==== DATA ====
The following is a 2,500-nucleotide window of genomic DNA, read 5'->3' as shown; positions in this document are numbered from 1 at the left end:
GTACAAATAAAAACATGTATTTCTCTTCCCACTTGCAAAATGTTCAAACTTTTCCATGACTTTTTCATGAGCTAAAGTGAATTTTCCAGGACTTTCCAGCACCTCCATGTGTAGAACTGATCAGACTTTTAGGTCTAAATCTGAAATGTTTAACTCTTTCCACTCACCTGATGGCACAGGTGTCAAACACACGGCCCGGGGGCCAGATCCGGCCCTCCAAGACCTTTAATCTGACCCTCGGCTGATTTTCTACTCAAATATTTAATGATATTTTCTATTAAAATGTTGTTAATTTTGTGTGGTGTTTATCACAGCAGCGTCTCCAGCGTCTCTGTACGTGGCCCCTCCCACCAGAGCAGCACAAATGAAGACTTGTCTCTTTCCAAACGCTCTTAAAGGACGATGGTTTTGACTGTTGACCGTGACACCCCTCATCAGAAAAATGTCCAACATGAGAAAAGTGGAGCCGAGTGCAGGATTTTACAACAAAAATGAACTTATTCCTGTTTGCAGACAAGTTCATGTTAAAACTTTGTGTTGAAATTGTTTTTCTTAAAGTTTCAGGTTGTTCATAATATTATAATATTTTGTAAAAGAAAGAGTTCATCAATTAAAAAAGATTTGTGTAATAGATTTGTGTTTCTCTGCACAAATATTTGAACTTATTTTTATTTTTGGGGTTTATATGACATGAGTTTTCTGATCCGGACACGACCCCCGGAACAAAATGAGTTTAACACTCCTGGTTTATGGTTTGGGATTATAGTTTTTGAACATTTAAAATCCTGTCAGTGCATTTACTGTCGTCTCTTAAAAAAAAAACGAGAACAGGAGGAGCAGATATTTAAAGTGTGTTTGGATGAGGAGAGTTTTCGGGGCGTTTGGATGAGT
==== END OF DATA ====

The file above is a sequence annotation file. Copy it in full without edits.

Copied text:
The following is a 2,500-nucleotide window of genomic DNA, read 5'->3' as shown; positions in this document are numbered from 1 at the left end:
GTACAAATAAAAACATGTATTTCTCTTCCCACTTGCAAAATGTTCAAACTTTTCCATGACTTTTTCATGAGCTAAAGTGAATTTTCCAGGACTTTCCAGCACCTCCATGTGTAGAACTGATCAGACTTTTAGGTCTAAATCTGAAATGTTTAACTCTTTCCACTCACCTGATGGCACAGGTGTCAAACACACGGCCCGGGGGCCAGATCCGGCCCTCCAAGACCTTTAATCTGACCCTCGGCTGATTTTCTACTCAAATATTTAATGATATTTTCTATTAAAATGTTGTTAATTTTGTGTGGTGTTTATCACAGCAGCGTCTCCAGCGTCTCTGTACGTGGCCCCTCCCACCAGAGCAGCACAAATGAAGACTTGTCTCTTTCCAAACGCTCTTAAAGGACGATGGTTTTGACTGTTGACCGTGACACCCCTCATCAGAAAAATGTCCAACATGAGAAAAGTGGAGCCGAGTGCAGGATTTTACAACAAAAATGAACTTATTCCTGTTTGCAGACAAGTTCATGTTAAAACTTTGTGTTGAAATTGTTTTTCTTAAAGTTTCAGGTTGTTCATAATATTATAATATTTTGTAAAAGAAAGAGTTCATCAATTAAAAAAGATTTGTGTAATAGATTTGTGTTTCTCTGCACAAATATTTGAACTTATTTTTATTTTTGGGGTTTATATGACATGAGTTTTCTGATCCGGACACGACCCCCGGAACAAAATGAGTTTAACACTCCTGGTTTATGGTTTGGGATTATAGTTTTTGAACATTTAAAATCCTGTCAGTGCATTTACTGTCGTCTCTTAAAAAAAAAACGAGAACAGGAGGAGCAGATATTTAAAGTGTGTTTGGATGAGGAGAGTTTTCGGGGCGTTTGGATGAGT